Step outside your comfort zone
We’ve all heard about comfort zones and the need to step outside them if we wish to grow. There are many ways that we can step outside our comfort zones. They don’t have involve extreme sports or adrenaline adventures. Asking your boss for a raise, for example, is usually uncomfortable. Attending a job interview or telling your partner your sexual fantasies are others. But is it possible to live outside your comfort zone? Hold that thought for now and we’ll get back to it later. I can still remember my first venture outside my comfort zone. I can recall the panic I experienced the first time it happened. It was real terror because the choice wasn’t mine. I was 5 years old, and my grandfather had just thrown me into the deep end of a swimming pool – a really big swimming pool. I screamed for help, but he ignored my pleas to be rescued. “You can do it,” he repeated over and over.
Respect the water
I somehow made my way to the side using a mixture of dog-paddling and uncoordinated movements. I climbed out of the pool and caught my breath. Then he tossed me in the pool again – and again – until I no longer panicked and began to develop some sort of an unrecognizable swimming stroke. My grandfather kept telling me to respect the water – not fear it. And that advice has stuck with me throughout life. I think this experience changed me and perhaps the course of my life. In fact, I’m sure that’s why I thrive in the water even today at 74! My next step outside my comfort zone when was when I finally stopped running from two brothers who were older and bigger than me.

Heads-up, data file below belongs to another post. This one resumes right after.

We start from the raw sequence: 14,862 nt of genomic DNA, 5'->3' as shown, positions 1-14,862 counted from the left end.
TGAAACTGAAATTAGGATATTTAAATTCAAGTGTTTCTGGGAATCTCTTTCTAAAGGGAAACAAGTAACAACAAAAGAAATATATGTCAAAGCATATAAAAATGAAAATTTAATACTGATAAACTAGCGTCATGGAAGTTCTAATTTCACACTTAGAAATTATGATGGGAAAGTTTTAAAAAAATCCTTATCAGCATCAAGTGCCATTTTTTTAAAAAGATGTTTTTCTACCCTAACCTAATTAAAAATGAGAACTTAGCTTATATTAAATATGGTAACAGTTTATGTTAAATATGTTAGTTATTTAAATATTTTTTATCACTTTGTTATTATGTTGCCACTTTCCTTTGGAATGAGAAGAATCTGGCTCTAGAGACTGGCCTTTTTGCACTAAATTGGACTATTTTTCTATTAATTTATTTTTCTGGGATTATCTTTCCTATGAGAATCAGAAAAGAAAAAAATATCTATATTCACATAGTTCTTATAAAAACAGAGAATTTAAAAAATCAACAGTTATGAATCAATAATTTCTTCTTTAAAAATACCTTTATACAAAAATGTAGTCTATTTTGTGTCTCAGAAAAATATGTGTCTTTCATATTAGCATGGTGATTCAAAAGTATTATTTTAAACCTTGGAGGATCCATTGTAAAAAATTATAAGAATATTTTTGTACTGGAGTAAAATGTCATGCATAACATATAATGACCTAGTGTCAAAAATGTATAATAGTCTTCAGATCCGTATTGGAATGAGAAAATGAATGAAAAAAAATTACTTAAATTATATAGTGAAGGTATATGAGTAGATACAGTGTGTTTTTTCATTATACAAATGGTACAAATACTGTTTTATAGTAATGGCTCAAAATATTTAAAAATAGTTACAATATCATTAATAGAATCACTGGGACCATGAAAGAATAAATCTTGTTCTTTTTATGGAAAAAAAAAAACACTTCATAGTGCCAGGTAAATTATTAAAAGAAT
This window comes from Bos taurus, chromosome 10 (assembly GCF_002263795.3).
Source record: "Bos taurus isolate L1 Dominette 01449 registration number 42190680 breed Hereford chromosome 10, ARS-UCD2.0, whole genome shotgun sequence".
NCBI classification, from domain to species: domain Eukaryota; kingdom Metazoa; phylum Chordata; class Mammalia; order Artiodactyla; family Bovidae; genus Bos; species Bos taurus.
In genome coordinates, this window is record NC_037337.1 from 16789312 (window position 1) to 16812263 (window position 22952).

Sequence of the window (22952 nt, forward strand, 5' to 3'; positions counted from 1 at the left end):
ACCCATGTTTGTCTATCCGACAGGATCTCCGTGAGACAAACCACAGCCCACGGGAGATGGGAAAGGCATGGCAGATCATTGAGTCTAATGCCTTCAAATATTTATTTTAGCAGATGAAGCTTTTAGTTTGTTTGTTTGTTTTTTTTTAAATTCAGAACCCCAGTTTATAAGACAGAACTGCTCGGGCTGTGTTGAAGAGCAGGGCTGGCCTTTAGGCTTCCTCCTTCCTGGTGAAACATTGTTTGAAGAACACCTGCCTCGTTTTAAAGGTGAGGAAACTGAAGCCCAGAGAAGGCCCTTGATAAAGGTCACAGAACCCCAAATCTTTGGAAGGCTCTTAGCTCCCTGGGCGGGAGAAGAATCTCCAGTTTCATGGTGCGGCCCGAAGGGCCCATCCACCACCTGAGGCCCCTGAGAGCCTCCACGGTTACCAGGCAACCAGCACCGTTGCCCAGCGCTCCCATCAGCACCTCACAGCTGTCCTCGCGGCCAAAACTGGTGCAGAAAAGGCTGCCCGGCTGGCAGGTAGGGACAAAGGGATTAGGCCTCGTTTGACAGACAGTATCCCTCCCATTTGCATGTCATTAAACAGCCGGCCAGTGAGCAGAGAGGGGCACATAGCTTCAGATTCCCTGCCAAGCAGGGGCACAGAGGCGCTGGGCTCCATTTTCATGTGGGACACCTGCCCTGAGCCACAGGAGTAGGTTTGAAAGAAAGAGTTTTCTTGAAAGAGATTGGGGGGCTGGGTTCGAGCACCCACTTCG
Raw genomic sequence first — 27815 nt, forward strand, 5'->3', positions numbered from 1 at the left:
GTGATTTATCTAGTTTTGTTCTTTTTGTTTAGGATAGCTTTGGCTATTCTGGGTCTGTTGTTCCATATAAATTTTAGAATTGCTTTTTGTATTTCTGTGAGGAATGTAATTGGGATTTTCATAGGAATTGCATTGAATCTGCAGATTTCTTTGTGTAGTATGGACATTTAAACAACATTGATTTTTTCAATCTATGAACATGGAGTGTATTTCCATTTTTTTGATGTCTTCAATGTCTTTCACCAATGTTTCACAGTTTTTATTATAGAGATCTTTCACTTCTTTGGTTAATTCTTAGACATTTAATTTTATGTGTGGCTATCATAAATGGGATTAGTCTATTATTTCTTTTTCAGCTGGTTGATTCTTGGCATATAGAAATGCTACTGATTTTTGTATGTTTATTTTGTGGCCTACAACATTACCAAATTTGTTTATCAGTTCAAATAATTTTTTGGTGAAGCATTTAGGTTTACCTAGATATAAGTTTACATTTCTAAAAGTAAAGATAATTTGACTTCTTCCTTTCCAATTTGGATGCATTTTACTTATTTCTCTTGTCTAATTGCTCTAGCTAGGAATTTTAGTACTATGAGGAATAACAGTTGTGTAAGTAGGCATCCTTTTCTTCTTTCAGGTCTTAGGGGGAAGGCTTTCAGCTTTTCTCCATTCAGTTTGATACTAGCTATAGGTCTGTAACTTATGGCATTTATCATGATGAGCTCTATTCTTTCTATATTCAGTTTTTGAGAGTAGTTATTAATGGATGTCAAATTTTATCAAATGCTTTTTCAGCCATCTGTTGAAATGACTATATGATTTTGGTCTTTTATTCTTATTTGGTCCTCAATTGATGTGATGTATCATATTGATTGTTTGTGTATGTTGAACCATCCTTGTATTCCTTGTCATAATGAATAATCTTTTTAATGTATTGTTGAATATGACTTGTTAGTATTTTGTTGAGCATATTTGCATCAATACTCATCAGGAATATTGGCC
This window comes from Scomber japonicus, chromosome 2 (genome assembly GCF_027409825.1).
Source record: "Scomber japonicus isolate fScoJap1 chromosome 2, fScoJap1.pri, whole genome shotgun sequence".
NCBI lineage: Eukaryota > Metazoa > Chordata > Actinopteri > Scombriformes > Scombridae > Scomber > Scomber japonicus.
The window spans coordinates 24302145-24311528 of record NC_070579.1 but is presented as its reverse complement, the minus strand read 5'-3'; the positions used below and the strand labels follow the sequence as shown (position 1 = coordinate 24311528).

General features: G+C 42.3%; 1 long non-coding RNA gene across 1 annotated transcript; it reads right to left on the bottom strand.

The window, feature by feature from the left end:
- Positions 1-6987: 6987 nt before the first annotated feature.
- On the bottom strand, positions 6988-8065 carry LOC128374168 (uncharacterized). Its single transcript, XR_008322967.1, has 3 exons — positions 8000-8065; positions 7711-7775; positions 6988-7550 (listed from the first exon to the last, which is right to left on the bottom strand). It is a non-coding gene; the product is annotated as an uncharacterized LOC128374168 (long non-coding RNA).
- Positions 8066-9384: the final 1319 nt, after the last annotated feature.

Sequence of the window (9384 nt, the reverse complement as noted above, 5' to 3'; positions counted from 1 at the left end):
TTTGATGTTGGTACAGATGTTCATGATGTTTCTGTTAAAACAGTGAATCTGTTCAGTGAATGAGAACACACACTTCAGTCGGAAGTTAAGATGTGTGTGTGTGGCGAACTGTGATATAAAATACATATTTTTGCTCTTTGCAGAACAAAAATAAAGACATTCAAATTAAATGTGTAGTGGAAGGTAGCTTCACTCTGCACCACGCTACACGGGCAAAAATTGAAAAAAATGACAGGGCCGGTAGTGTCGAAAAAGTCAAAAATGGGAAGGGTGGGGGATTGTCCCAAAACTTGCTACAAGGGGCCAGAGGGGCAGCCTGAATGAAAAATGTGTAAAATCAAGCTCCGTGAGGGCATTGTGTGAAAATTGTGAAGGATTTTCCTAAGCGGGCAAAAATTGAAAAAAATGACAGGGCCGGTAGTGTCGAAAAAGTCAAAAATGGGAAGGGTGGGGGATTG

Ass-whippings and long walks
I was 8 and they were 11. They would chase me until they caught me and then open up a can of “whip-ass” on me. The look on their faces was priceless when one day I didn’t run and said: “bring it on!” I still got my ass beat but they never bothered me again after that. And then there was that long walk across the room when I was 12 to ask a girl to dance at a school party. I thought I was going to puke I was so scared, but I did it. By the way, she said No, and the walk back was even longer! I’ve been scared stepping outside my comfort zone many other times, of course: parachute malfunctions, scuba diving accidents, soloing as a pilot and becoming a father again just short of 60, to name a few.